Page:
I think your attire also depends on how hard you ride. For my commute, 8 miles each way, I bust @$$ and try to get to work/home as quickly as possible. I typically wear knickers in any weather below 60, along with a Dri-Fit longsleeved shirt over a cotton T. I find that on the colder mornings, below 45, I usually wear longer socks and that’s about it as I warm up after about a mile or two. anything under about 40, I will wear a Dri-Fit cold weather-type half zip pullover and thicker kinckers

      I have found that for the rain, sometimes it’s best to just get wet as majority of the raingear (in my price range) makes me sweat.

      If there’s ice on the road I’m driving!

    9. michell says:

      Also a Colorado winter rider on the front range. Last year was the year of the 8 weekends of blizzards. I could not ride for weeks not because of the cold, but the condition of the roads. When I started riding again the melting, freezing of the snow created really hazardous ice patches, some over 20′ long, that had to be walked. Otherwise I have ridden in the single digits with no problem. If it is icy, I throw my bike on the bus and usually by the afternoon it has melted off so riding home is not a problem. The only thing I am doing differently this year is using some pedals that will allow me to ride with my pacboots on, i.e. no clips or cages. They have little screws that come up from the pedal which fit into the waffle on the sole of the boots, keeps them on the pedals quite nicely. For me keeping the head, face, hands and feet warm usually will keep the rest warm too.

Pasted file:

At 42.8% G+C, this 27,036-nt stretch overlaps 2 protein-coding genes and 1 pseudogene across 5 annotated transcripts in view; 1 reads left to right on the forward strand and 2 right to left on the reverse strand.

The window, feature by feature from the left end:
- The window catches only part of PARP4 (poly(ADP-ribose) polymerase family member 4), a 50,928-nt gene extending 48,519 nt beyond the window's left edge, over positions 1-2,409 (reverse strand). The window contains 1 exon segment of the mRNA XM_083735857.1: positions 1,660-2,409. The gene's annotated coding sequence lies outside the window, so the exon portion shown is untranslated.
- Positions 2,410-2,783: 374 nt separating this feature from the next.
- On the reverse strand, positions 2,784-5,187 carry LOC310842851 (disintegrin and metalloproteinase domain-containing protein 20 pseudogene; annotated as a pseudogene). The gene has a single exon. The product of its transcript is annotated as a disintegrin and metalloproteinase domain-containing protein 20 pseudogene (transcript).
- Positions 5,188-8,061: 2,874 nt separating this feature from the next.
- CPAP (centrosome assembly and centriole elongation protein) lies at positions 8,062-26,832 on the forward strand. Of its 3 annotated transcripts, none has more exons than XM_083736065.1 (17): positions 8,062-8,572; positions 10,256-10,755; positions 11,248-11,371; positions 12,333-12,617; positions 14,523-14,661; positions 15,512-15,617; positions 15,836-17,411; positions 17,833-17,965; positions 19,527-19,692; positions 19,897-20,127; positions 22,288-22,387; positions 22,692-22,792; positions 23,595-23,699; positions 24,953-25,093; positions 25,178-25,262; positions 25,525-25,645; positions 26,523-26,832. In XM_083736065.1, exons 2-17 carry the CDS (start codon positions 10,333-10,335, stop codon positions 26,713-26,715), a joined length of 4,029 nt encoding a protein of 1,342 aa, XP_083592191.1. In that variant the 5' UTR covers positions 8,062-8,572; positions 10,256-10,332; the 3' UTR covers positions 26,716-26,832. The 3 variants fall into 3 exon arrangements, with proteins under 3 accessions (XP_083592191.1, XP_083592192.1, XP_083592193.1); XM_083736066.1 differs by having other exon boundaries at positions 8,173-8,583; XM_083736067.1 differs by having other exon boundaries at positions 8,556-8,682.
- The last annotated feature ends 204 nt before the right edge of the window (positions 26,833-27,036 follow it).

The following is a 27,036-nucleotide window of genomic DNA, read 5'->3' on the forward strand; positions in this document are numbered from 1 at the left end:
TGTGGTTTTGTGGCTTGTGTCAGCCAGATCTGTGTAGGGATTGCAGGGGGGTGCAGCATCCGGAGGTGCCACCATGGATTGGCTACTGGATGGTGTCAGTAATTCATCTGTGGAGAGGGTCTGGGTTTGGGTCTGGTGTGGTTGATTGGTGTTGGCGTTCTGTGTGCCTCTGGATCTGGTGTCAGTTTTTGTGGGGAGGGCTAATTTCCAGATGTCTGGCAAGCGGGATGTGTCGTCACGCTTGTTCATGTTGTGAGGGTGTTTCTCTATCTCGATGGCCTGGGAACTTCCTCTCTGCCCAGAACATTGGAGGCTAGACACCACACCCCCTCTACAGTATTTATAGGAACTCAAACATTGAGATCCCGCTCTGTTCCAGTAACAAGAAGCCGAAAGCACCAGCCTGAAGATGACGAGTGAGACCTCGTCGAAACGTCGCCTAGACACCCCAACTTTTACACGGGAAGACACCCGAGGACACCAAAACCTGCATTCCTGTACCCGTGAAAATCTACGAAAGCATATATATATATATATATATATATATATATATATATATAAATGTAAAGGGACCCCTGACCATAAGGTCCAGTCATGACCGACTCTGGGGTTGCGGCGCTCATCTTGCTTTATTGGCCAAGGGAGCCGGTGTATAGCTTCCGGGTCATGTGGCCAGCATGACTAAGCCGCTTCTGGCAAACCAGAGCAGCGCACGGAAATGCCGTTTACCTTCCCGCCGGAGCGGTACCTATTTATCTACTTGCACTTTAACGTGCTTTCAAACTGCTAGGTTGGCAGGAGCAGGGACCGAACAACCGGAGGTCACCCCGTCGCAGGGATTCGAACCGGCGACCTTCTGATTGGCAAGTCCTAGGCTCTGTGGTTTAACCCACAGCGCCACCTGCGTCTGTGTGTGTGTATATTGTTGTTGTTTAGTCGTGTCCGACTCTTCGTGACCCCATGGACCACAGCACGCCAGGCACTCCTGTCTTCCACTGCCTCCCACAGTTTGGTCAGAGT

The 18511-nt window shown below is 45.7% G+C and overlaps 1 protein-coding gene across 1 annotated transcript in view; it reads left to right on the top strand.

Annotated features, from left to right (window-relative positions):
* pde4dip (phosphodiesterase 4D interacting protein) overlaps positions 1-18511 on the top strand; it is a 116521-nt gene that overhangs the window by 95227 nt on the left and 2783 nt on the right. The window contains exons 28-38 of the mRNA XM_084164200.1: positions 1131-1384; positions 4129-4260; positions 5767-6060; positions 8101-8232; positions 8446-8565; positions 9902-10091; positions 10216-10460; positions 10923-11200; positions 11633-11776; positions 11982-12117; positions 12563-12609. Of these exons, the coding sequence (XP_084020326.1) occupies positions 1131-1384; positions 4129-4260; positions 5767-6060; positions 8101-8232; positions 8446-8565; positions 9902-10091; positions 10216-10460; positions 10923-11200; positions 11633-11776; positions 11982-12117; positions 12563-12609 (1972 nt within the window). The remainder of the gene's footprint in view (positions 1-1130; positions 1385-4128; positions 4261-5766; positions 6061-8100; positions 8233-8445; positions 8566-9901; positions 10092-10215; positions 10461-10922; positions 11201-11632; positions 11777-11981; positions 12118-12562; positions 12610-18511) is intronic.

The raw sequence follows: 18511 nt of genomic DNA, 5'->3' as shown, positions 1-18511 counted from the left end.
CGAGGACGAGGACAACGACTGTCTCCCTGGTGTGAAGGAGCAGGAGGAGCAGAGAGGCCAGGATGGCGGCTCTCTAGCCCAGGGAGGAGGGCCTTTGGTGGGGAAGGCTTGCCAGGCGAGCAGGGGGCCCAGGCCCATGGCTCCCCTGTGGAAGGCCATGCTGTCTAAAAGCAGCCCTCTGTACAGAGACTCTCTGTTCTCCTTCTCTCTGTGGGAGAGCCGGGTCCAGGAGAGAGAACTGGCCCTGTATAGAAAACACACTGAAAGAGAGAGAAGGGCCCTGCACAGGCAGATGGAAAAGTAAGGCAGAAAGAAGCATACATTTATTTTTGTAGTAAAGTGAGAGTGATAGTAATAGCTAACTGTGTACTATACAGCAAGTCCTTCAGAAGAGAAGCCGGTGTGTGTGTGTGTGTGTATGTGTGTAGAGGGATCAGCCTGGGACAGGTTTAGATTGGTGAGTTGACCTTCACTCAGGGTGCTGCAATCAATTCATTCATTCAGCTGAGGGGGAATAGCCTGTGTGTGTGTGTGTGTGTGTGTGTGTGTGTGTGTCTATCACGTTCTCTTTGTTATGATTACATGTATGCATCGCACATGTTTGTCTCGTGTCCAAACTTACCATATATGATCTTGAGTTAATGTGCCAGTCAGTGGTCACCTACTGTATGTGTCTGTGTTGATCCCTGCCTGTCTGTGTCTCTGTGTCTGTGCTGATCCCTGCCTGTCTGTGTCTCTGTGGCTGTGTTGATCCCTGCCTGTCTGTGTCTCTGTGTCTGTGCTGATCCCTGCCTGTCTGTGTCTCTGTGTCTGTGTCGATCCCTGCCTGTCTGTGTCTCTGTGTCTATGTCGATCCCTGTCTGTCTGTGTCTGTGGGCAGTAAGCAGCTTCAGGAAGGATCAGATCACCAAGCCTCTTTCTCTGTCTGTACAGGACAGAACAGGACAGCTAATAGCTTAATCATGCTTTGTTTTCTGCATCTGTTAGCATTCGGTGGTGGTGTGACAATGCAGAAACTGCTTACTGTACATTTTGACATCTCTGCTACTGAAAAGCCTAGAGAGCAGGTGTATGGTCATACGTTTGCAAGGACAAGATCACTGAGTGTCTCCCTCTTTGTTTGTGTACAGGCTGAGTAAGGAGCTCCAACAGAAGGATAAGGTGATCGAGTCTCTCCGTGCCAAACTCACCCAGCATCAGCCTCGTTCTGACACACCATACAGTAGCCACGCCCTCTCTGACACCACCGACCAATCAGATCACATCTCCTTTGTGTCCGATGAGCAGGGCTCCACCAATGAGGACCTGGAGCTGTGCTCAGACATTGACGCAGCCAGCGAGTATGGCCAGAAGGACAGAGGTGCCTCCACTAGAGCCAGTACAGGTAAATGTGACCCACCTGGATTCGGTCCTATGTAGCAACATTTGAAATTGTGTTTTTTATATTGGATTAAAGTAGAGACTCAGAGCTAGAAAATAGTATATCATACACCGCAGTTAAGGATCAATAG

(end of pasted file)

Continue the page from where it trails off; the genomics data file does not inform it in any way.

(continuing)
10. Fritz says:

      Michell — two words for you: Studded tires. They rock.

    11. Mike Myers says:

      Wool, wool, wool. A good wool jersey can take the place of two layers of clothing. Like GR, I live in Florida–but a bit north. Last winter the temps were regularly in the 20s when I left for work, and in the 70s on the way home. I usually wore a wool jersey ,arm warmers, wicking undershirt, a light shell(hi viz), knickers, wool socks, and toe warmers. Full fingered gloves and a skullcap. For the ride home I was usually able to pack away the warmers and shell and just ride in knickers and my jersey. Knickers are a highly underutilized piece of clothing. Yes, lyrca knickers may not be everybody’s bag, but they work.